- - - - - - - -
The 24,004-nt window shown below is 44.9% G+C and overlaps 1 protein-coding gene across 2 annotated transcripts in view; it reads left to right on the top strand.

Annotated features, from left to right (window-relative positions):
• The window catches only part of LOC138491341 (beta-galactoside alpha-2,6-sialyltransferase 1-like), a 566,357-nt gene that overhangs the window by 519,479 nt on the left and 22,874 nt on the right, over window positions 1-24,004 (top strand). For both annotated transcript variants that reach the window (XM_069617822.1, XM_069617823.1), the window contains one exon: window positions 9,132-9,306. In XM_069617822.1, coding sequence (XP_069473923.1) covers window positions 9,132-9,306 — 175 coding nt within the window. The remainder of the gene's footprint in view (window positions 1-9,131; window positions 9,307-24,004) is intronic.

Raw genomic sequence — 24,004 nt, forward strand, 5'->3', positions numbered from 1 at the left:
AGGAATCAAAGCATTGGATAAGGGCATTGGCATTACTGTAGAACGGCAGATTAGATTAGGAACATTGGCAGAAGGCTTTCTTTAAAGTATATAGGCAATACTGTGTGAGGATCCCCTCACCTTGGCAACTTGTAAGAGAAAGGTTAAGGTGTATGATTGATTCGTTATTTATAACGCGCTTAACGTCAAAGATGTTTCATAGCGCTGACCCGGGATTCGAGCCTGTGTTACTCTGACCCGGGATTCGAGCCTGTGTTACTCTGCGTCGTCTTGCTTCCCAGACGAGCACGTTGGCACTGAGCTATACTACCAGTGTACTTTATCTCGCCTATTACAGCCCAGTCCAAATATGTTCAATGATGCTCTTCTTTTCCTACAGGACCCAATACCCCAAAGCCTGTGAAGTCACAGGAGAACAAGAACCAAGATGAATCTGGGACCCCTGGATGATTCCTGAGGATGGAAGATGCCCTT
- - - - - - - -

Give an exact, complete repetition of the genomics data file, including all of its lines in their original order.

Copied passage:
The 24,004-nt window shown below is 44.9% G+C and overlaps 1 protein-coding gene across 2 annotated transcripts in view; it reads left to right on the top strand.

Annotated features, from left to right (window-relative positions):
• The window catches only part of LOC138491341 (beta-galactoside alpha-2,6-sialyltransferase 1-like), a 566,357-nt gene that overhangs the window by 519,479 nt on the left and 22,874 nt on the right, over window positions 1-24,004 (top strand). For both annotated transcript variants that reach the window (XM_069617822.1, XM_069617823.1), the window contains one exon: window positions 9,132-9,306. In XM_069617822.1, coding sequence (XP_069473923.1) covers window positions 9,132-9,306 — 175 coding nt within the window. The remainder of the gene's footprint in view (window positions 1-9,131; window positions 9,307-24,004) is intronic.

Raw genomic sequence — 24,004 nt, forward strand, 5'->3', positions numbered from 1 at the left:
AGGAATCAAAGCATTGGATAAGGGCATTGGCATTACTGTAGAACGGCAGATTAGATTAGGAACATTGGCAGAAGGCTTTCTTTAAAGTATATAGGCAATACTGTGTGAGGATCCCCTCACCTTGGCAACTTGTAAGAGAAAGGTTAAGGTGTATGATTGATTCGTTATTTATAACGCGCTTAACGTCAAAGATGTTTCATAGCGCTGACCCGGGATTCGAGCCTGTGTTACTCTGACCCGGGATTCGAGCCTGTGTTACTCTGCGTCGTCTTGCTTCCCAGACGAGCACGTTGGCACTGAGCTATACTACCAGTGTACTTTATCTCGCCTATTACAGCCCAGTCCAAATATGTTCAATGATGCTCTTCTTTTCCTACAGGACCCAATACCCCAAAGCCTGTGAAGTCACAGGAGAACAAGAACCAAGATGAATCTGGGACCCCTGGATGATTCCTGAGGATGGAAGATGCCCTT